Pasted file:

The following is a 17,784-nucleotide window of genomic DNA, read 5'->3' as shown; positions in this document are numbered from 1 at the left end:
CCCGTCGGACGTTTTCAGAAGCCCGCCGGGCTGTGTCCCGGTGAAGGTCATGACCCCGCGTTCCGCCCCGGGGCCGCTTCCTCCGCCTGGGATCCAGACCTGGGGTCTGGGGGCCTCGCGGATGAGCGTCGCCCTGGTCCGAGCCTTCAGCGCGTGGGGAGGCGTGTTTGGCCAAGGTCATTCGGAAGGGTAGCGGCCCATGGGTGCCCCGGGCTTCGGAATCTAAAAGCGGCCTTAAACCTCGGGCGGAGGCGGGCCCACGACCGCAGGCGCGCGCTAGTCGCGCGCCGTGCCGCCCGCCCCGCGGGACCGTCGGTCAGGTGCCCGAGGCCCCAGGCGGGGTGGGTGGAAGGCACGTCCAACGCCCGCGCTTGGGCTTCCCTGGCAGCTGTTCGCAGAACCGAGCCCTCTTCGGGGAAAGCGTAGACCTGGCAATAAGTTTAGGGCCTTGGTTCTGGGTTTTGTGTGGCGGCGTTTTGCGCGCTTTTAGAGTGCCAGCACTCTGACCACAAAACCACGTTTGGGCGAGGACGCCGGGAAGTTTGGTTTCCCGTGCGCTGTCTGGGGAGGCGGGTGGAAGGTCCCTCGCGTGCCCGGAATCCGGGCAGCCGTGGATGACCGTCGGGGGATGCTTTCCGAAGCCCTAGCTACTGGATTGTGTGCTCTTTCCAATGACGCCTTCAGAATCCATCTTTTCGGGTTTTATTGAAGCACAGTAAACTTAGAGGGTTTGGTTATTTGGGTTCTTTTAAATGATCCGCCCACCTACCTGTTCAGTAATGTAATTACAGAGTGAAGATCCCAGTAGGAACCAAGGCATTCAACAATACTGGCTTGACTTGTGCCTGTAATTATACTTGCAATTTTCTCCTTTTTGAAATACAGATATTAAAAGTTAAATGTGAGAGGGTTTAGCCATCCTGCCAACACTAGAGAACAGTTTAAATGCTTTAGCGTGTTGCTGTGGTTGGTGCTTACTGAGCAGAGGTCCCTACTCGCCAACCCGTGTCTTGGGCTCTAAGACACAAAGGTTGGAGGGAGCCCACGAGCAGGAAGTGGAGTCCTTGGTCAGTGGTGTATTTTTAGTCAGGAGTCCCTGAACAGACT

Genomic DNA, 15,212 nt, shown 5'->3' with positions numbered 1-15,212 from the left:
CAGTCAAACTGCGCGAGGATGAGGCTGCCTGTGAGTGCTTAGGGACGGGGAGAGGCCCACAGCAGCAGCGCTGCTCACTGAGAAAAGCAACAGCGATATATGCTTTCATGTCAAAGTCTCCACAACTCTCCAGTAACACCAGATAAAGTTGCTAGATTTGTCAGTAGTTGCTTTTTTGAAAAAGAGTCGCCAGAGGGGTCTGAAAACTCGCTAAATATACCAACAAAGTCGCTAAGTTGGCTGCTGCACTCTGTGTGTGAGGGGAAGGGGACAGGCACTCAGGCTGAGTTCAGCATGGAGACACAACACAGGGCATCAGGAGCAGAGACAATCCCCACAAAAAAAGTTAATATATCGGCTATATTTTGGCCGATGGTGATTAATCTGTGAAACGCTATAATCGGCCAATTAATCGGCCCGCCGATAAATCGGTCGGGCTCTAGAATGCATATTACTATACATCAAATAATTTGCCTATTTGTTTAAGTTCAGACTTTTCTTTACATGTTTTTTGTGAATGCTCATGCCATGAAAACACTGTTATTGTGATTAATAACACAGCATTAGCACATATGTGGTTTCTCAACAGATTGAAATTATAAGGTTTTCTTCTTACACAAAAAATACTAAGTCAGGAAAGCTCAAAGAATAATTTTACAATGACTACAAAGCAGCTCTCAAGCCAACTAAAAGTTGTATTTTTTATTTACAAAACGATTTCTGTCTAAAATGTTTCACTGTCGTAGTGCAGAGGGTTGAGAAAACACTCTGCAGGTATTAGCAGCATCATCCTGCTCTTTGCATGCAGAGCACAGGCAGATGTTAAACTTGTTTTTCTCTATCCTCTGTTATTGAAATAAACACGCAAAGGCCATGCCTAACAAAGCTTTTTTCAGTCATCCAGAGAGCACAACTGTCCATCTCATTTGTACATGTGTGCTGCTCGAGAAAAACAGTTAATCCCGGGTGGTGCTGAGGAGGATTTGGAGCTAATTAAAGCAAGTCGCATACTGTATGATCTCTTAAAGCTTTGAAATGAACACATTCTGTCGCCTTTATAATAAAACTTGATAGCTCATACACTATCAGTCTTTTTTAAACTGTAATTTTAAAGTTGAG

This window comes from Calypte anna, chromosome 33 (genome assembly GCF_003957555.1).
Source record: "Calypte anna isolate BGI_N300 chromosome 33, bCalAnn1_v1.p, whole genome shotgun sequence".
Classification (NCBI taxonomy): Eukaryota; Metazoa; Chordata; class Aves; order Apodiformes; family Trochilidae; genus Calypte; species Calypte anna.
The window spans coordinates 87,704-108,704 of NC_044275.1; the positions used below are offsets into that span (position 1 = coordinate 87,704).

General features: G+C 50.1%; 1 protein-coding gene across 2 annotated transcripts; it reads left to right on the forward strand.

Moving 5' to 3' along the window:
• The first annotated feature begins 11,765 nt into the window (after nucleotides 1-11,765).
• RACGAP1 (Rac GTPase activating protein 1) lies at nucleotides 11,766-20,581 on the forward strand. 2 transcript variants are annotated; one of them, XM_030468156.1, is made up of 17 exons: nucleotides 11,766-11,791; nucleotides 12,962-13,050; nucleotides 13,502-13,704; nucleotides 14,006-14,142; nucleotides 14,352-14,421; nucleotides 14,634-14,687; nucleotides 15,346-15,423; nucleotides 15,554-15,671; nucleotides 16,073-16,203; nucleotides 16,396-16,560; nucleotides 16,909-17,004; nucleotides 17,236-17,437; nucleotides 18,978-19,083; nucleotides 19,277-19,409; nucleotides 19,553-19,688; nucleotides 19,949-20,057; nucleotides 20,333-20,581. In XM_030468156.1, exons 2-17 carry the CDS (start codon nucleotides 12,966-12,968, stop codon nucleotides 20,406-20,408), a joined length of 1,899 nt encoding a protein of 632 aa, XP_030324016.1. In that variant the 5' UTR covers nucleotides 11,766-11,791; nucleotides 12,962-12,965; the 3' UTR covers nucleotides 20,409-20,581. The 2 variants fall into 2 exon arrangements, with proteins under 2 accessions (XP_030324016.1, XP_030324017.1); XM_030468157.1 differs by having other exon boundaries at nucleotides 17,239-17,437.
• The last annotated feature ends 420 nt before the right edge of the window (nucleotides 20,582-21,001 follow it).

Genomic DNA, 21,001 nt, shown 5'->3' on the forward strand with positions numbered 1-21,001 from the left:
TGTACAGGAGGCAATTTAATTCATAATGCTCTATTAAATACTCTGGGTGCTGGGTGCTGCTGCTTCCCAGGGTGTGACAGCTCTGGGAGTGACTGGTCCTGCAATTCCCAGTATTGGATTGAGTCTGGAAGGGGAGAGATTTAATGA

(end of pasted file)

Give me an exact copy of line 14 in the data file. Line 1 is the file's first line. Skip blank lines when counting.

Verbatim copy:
Genomic DNA, 21,001 nt, shown 5'->3' on the forward strand with positions numbered 1-21,001 from the left: